Fur and Feathers Wildlife Control
Fur and Feathers Wildlife Control is a full-service wildlife control company serving Ithaca NY and the surrounding area. We specialize in urban and suburban wildlife damage
management for both residential and commercial customers. We are state licensed by the New York Fish & Wildlife Commission. We handle nearly all aspects of wildlife
control, and resolve conflicts between people and wildlife in a humane and professional manner. For Ithaca pest control of wildlife, just give us a call at 607-353-6330 -
yes, we answer our phones 24 hours a day, 7 days a week - and we will discuss your wildlife
problem and schedule an appointment to solve it. We look forward to hearing from you!
- Scratching Noises in Your Attic?
- Unwanted Wildlife on Property?
- Problem Bird or Bat Infestation?
- Digging Lawn or Under House?
- We Can Solve It!
Many of New York's wild animals have learned to adapt and even thrive in our homes. For example some wildlife have found
that attics make great places to live. Other animals find refuge under homes or porches. Invariably,
these animals cause damage. Rodents, like squirrels and rats, love to chew on electrical wires once in an attic, and this causes a serious fire
hazard. Raccoons can cause serious contamination in an attic with their droppings and parasites. Same goes for bat or bird colonies. We specialize in solving New York's
wildlife problems, from snake removal to large jobs like commercial bat control, we do it all.
|We do not handle dog or cat problems
. If you need assistance with a domestic animal, such as a dog or a cat, you need to call your local Tompkins county animal services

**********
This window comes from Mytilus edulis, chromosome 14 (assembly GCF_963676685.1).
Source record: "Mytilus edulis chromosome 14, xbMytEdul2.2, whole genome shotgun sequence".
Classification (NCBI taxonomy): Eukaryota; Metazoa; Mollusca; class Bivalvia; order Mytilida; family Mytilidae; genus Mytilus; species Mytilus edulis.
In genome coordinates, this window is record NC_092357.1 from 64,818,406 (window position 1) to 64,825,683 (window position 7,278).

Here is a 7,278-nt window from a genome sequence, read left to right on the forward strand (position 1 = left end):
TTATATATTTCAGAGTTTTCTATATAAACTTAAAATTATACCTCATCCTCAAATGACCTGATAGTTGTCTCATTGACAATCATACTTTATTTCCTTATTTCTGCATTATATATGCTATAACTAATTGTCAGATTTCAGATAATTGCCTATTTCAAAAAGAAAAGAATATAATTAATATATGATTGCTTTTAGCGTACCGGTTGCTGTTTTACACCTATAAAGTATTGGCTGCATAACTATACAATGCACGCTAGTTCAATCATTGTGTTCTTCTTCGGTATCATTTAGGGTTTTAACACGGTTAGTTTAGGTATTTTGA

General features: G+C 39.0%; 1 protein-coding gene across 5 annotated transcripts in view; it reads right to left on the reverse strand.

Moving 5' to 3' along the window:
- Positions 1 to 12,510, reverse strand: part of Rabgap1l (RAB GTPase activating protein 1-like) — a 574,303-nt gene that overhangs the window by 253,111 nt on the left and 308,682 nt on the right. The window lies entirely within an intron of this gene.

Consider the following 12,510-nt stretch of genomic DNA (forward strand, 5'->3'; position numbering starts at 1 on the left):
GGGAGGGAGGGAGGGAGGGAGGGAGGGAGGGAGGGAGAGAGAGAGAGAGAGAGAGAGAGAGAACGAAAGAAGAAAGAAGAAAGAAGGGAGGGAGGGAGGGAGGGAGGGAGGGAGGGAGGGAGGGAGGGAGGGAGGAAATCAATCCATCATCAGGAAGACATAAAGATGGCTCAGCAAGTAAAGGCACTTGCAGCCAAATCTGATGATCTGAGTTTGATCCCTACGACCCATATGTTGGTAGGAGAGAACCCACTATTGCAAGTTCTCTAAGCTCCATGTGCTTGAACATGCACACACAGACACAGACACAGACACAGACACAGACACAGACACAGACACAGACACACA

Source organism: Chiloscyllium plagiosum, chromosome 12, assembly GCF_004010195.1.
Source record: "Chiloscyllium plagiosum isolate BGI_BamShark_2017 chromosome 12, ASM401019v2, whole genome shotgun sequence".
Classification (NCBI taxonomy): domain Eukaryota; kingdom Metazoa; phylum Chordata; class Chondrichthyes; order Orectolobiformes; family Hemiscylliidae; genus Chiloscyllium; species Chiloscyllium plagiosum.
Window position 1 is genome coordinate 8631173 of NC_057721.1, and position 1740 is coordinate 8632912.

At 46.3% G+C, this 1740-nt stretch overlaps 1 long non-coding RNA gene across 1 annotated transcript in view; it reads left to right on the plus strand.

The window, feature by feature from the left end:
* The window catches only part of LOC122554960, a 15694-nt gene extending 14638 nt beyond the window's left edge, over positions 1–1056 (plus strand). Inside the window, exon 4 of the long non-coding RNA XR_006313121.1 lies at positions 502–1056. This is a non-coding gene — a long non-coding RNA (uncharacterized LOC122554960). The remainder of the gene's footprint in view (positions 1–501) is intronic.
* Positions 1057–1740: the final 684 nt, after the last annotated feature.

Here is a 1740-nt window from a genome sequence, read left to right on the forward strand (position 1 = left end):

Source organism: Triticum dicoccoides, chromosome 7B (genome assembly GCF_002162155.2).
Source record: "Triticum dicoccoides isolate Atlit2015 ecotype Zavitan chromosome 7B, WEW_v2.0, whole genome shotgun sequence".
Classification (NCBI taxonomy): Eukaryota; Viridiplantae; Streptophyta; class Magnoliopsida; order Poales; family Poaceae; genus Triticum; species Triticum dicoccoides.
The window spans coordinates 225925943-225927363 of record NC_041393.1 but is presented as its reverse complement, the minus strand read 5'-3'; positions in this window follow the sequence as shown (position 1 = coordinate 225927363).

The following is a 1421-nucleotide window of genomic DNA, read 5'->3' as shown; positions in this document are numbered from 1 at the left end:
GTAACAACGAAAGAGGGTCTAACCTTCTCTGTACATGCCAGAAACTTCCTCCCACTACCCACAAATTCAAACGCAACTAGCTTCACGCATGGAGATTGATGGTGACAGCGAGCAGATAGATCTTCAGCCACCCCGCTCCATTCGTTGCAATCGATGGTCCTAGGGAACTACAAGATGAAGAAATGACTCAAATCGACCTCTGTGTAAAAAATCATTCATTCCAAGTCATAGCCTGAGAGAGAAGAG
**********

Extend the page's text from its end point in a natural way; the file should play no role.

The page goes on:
for assistance. They can help you out with issues such as stray dogs, stray cats, spay & neuter programs, vaccinations, licenses,
pet adoption, bite reports, deceased pets, lost pets, local animal complaints and to report neglected or abused animals. There is no free Ithaca animal control for wildlife issues.
Tompkins County Animal Services or Humane Society: (607) 257-1822
Ithaca Wildlife Removal Tip: Should I ever poison a raccoon? Raccoons are a nuisance, there's no denying that. They're destructive, can cause hundreds and thousands of dollars worth of damage to your home, they're noisy and they make a right mess. Flip things around though and you also have an animal that is highly intelligent and incredibly curious. Oh, and when they're not demonizing the neighborhood, they're actually pretty cute. It surprises and shocks me these days when I hear of homeowners attempting to poison these critters out their homes, something that should never be done. Never ever. Poisoning is not only the least humane way to deal with a rogue raccoon, it's also pointless. How much poison does it take to kill a raccoon? No one knows. There isn't a registered poison available. You'd need a lot of rat poison, that's for sure. A raccoon is much bigger than a rat but that's already pretty obvious, and that aside, rat and mouse poison isn't guaranteed to work. In fact, it probably won't. Do you know why? Because it's not meant to. It's rat and mouse poison for a reason and even then, it doesn't really work on the rodents themselves that well. The moral of this story is simple - no, you should never get rid of a raccoon using poison. Never, under any circumstances is this the right way to deal with the problem.